By Wednesday Batchelor
Workhouse history is incredibly diverse; workhouses were staffed and inhabited by people of all colours and backgrounds. Today, I would like to tell the story of a very important man, whose achievements have been sadly underrepresented.
:Thetford, Norfolk, is remembered for a great number of things...:
The capital of Norfolk before Norwich claimed the title, land of the Iceni tribe led by Boudica, birthplace of Thomas Paine, a founding father of the USA, and home to the popular BBC sitcom, ‘Dad’s Army’. Heck, there is even a statue of the fictional Captain Mainwairing in the town.
Far less known, was Dr Allan Glaisyer Minns. Born on the 19th October 1858 on Inagua Island in the Bahamas, and educated at the Nassau Grammar School, Allan followed his older brother, Pembroke Robert Bunch Minns, in moving to London, England to study medicine at St. Guy’s Hospital. He registered with the British Medical Association in 1884 and moved to Thetford in 1885, to the practice where Pembroke worked, taking up post as his assistant. Their sister, Ophelia, also moved the Thetford and lived with Dr Pembroke Minns.
Once qualified as a doctor, Alexandra House on White Hart Street (opposite Ancient House Museum) became Dr Minns' own practice in 1888 and later the premises moved along to Bridge Street.
He became the Medical Officer at Thetford Union Workhouse in 1890. The workhouse was built in 1836 on Barnham Cross Common, sheltering over 100 people, many of whom were old or unwell and in need of medical care. He was also Honorary Medical Officer for Thetford Cottage Hospital and Chief Magistrate for the borough.
The boundary wall of Thetford Union Workhouse is all that remains today
In 1903, Dr Minns was elected as a town councillor, becoming the first person of Caribbean descent to reach public office in the UK. Just one year later, in 1904, he was elected (with a unanimous vote) as mayor, becoming the first black mayor in Britain. He was a passionate advocate for the health benefits of the environment, promoting improvement of sanitation in the town by campaigning for cleaning the River Thet, banning spitting in public and fighting for additional rail travel from Thetford to seaside towns including Cromer, Great Yarmouth and Hunstanton, encouraging the positivity of sea air. He wrote and released publications, including “Fresh Air & Common Sense”.He served two one-year terms as mayor of Thetford between 1904 and 1906, addressing issues from horticulture to capital punishment and overseeing improvements to town services, including the construction of a new pavilion at the recreation ground and expansion of the fire brigade. It was often recorded that his public appearances were full of charm and wit and that he was received with loud applause and laughter. After stepping down in 1906, he continued to serve on the council for a further six years.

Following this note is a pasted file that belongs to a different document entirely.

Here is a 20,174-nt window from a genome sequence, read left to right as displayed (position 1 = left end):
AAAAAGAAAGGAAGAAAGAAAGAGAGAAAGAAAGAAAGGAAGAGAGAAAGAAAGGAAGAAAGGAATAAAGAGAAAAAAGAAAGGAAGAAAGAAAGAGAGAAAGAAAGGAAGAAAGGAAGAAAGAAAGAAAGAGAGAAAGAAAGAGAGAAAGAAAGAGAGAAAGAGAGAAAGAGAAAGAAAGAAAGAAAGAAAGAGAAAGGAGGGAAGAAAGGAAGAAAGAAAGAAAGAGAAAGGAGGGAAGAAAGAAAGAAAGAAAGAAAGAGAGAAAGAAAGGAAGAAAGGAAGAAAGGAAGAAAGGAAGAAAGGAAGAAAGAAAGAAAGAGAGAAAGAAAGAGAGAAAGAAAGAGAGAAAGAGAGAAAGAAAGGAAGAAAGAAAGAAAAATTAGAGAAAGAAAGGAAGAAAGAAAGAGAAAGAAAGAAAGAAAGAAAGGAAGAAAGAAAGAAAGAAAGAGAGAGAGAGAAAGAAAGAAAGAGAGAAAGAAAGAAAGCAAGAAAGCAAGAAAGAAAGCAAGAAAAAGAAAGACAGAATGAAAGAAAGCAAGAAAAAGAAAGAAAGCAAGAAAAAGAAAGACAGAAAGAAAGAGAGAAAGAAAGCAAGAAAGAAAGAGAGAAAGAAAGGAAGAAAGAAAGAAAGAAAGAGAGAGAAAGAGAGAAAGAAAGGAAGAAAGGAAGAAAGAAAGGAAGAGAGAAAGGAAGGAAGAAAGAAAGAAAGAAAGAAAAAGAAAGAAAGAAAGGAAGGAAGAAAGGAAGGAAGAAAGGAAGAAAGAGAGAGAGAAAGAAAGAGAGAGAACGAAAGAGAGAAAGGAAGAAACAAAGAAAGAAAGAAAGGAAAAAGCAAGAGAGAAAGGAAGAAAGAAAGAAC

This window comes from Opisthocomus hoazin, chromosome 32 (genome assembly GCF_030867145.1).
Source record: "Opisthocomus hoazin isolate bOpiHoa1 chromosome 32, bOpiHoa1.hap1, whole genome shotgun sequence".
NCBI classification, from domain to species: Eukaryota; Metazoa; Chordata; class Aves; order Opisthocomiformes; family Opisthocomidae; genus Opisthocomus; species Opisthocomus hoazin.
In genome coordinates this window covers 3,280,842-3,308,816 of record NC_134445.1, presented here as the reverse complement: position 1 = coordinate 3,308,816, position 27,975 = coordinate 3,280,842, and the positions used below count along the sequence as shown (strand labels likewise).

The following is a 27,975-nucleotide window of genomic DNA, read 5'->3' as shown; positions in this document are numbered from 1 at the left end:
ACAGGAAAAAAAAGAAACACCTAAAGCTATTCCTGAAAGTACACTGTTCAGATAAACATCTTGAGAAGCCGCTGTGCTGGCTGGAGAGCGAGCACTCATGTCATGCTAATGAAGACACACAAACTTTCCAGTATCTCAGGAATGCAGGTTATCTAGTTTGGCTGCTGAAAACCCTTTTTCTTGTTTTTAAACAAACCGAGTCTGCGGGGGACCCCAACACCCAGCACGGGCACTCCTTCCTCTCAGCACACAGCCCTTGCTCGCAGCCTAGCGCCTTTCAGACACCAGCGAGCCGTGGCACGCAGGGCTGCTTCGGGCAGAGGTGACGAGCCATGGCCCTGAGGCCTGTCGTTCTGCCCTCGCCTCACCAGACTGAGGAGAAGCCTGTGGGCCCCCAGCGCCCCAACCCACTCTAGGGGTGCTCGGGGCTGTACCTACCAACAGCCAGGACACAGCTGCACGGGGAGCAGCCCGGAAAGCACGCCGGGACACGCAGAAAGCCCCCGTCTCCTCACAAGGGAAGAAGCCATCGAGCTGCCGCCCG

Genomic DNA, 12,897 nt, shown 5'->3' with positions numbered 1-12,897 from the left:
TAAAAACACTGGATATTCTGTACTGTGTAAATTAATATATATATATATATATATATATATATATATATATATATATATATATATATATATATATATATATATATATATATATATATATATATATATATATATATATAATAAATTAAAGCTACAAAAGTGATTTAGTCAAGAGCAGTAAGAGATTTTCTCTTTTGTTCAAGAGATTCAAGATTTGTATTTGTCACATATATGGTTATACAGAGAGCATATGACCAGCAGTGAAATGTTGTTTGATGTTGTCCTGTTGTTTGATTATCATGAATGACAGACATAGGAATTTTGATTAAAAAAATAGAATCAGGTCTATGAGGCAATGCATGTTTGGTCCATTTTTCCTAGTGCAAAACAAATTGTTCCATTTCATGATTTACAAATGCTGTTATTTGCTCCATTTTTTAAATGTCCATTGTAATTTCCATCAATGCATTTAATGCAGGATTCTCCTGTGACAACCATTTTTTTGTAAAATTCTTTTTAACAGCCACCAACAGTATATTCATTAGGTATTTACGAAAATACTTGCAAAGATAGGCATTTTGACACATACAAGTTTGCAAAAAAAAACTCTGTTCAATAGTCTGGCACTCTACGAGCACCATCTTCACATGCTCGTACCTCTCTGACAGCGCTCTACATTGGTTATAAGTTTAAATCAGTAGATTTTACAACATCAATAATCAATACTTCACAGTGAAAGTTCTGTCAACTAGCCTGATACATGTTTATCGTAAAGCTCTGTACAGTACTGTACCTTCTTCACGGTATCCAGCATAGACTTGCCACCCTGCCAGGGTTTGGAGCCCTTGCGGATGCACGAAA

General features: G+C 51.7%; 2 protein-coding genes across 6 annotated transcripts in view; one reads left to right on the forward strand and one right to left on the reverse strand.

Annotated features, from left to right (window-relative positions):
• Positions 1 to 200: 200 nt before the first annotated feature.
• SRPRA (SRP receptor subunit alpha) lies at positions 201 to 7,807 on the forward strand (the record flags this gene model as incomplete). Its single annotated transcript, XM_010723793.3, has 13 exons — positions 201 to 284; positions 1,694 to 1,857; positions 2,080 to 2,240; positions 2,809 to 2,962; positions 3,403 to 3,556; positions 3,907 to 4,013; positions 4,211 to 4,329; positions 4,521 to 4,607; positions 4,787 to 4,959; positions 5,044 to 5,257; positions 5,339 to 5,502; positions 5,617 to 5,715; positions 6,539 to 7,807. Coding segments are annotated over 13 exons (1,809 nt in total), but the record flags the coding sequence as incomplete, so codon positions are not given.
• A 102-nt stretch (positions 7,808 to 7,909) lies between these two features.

Furthermore, Dr Minns had an interest in the preservation of historical heritage. He was reported running into a fire at the old theatre on White Hart Street to rescue two busts of Roman emperors, Tiberius and Othone, which were kept on the parapet. The busts were then kept in Dr Minns’ garden on King Street, Thetford for the next 36 years, and on his retirement as MO to the Thetford Board of Guardians and subsequent move from the town in 1923, Dr Minns' presented the busts to Ancient House Museum, where they can be seen today on the left hand-side on entering the museum.
In 1923, Dr Minns moved from Thetford to Dorking in Surrey, and later passed away at his home on September 16th 1930, at the age of 71.
One of Dr Minns' children, Allan Noel Minns, studied at Thetford Grammar School and went on to follow in his father's footsteps, training in medicine and qualifying as a doctor in 1914. He volunteered into the Royal Army Medical Corps and was commissioned as Lieutenant in September 1914, later rising to Captain in March 1918, giving active service in both Gallipoli and Mesopotamia earning two medals for bravery: the Military Cross in 1915 for gallantry at Suvla Bay on 30 August, and the Distinguished Service Order in December 1916. Dr Minns Jr. died just three years after becoming Captain, in a motor accident on the 6th April 1921. He is buried in Thetford Cemetery.
It is a shame that Dr Minns Sr. is not better remembered in Thetford, where many road names celebrate the town's famous figures. However, there is more to learn about this man and his family, as well as his contributions to Thetford society, and evident overcoming of prejudices and racism in a volatile Victorian culture. In media he was reported as an equal and a gentleman, and was a popular man involved with important functions in the town. That is not to say that he did not face these challenges but made himself successful despite them.
A photograph from the Gressenhall collections, showing Thetford Union Workhouse inhabitants: eleven elderly inmates, three nurses and a doctor, believed to be Dr Allan Minns.
Gressenhall and Ancient House Museum Collections